Reading Music

by Alex Ross

Opera in History: From Monteverdi to Cage
by Herbert Lindenberger Stanford University Press 364 pp $49.50 (cloth) $18.95 (paper)

Look over the shelves of the music section in a bookstore--as Herbert Lindenberger encourages you to do in the introduction to Opera in History--and you will see a fair number of opera books by literary critics. The pioneer of the genre is Joseph Kerman, whose 1956 study, Opera as Drama, found a readership far outside the tight circles of opera fanatics. Kerman's book was an intellectual history, a critical intervention, a readable statement of personal taste. Although Kerman himself is not a literary critic, he is a musicologist with an acute feeling both for the connection of music and words and for the ways in which music eludes or transcends the literary. In his strict aesthetic judgments, in his determination to separate masterworks (Verdi) from kitsch (Puccini), he is very much a musical practitioner of New Criticism. Kerman's successors in opera studies have tended to echo more recent critical trends. Some characteristic titles are Paul Robinson's Opera and Ideas(intellectual history), John Bokina's Opera and Politics(Marxist criticism), and Wayne Koestenbaum's The Queen's Throat(gay studies). Herbert Lindenberger is more of a generalist; he seeks to engage a well-read opera fan and avoids academic cant. Yet he remains a literary critic in his outlook--emphasizing narrative and text, raising voguish questions of ethnicity and sexuality. Opera, a hybrid genre, invites such treatment; it also sometimes resists it. What often eludes these critics' grasp is, not surprisingly, the music itself.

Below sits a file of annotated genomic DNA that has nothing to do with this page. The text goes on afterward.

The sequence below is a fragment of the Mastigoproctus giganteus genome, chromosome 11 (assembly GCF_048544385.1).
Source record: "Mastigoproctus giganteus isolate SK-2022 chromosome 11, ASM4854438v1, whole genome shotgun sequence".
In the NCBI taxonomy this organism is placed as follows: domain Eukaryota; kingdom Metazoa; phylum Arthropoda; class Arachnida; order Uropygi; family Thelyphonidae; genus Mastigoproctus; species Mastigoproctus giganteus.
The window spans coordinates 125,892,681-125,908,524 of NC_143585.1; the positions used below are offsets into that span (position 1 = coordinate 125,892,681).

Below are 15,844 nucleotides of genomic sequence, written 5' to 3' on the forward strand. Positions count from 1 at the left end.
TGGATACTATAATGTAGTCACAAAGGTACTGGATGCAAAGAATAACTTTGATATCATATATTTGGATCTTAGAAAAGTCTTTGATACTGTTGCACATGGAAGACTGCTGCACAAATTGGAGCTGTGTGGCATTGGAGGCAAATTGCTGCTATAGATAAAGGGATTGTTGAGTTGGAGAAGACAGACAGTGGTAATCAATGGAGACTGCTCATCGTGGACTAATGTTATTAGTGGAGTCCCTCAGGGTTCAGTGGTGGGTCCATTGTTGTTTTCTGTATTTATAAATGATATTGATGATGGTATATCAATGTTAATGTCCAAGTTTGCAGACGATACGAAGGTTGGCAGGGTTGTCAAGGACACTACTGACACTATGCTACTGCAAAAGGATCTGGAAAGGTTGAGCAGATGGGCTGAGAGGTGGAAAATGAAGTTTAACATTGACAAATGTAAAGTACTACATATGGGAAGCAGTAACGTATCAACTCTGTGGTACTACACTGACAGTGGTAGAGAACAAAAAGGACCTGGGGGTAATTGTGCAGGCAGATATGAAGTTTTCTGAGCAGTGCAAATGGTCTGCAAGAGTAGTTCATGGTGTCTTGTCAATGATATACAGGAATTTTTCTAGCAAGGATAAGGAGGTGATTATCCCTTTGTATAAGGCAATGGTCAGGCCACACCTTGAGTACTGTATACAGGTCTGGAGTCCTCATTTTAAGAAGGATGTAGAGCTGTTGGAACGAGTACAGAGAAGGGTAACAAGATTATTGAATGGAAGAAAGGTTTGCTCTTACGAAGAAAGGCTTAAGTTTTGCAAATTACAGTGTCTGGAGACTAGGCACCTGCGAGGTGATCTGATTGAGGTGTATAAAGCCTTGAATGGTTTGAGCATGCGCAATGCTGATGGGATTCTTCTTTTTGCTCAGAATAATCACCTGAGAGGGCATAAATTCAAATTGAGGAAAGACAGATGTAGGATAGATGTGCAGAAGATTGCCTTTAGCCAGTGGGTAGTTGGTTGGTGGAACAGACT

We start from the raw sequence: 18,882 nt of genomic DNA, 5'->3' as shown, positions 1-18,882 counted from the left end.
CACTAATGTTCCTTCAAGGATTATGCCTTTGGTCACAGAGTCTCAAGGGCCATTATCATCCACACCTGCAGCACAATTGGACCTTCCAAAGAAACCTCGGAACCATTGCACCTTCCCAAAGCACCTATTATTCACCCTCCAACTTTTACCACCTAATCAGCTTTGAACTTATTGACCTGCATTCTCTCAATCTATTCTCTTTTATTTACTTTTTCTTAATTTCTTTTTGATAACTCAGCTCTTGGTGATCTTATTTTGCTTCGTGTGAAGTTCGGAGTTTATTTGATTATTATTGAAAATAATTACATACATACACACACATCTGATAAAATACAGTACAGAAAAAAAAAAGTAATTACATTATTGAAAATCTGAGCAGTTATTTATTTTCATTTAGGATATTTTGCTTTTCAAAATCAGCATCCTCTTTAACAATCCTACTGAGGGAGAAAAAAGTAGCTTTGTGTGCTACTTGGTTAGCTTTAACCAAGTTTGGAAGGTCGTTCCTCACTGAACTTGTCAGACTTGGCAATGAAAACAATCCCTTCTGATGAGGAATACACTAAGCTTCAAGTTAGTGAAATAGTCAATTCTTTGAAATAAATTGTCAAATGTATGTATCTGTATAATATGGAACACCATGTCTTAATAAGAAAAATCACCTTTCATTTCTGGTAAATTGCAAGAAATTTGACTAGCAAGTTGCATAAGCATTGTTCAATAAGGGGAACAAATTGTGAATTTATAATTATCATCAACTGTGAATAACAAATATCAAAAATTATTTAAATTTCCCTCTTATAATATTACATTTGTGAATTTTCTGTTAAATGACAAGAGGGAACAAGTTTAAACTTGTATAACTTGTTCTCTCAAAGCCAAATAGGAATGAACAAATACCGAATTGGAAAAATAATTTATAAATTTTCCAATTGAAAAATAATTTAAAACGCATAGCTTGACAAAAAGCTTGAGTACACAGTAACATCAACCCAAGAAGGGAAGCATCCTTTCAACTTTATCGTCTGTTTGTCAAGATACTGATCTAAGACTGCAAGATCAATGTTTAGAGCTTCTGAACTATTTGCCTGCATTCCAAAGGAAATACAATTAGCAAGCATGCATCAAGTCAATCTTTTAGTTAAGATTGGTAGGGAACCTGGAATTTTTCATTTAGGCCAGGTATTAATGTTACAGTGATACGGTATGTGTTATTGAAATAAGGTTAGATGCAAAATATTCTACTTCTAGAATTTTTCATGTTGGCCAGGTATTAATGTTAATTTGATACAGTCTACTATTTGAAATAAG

Opera in History is an elegant book on an unwieldy theme. The title creates a swirl of expectations that no single volume could possibly fulfill. Are we talking about the ways in which opera represents the past? The ways in which opera is entangled in its own present? The ways in which opera forms a canon for the future? All of the above, it seems. "My interest here," Lindenberger writes at the outset,

is the ways that history has found itself in works of art as well as in the processes by which art is made; I am correspondingly interested in how an art form such as opera can be contextualized within those various narratives that we package under the name history.

From this diffuse starting point, he branches out in various directions--surveying the general history of opera form; exploring the affinities between Monteverdi and John Donne; reading musical theater in the time of the Weimar Republic; and ending with a backward glance at operatic history through the distorting lens of John Cage's collage pieces Europeras 1 & 2.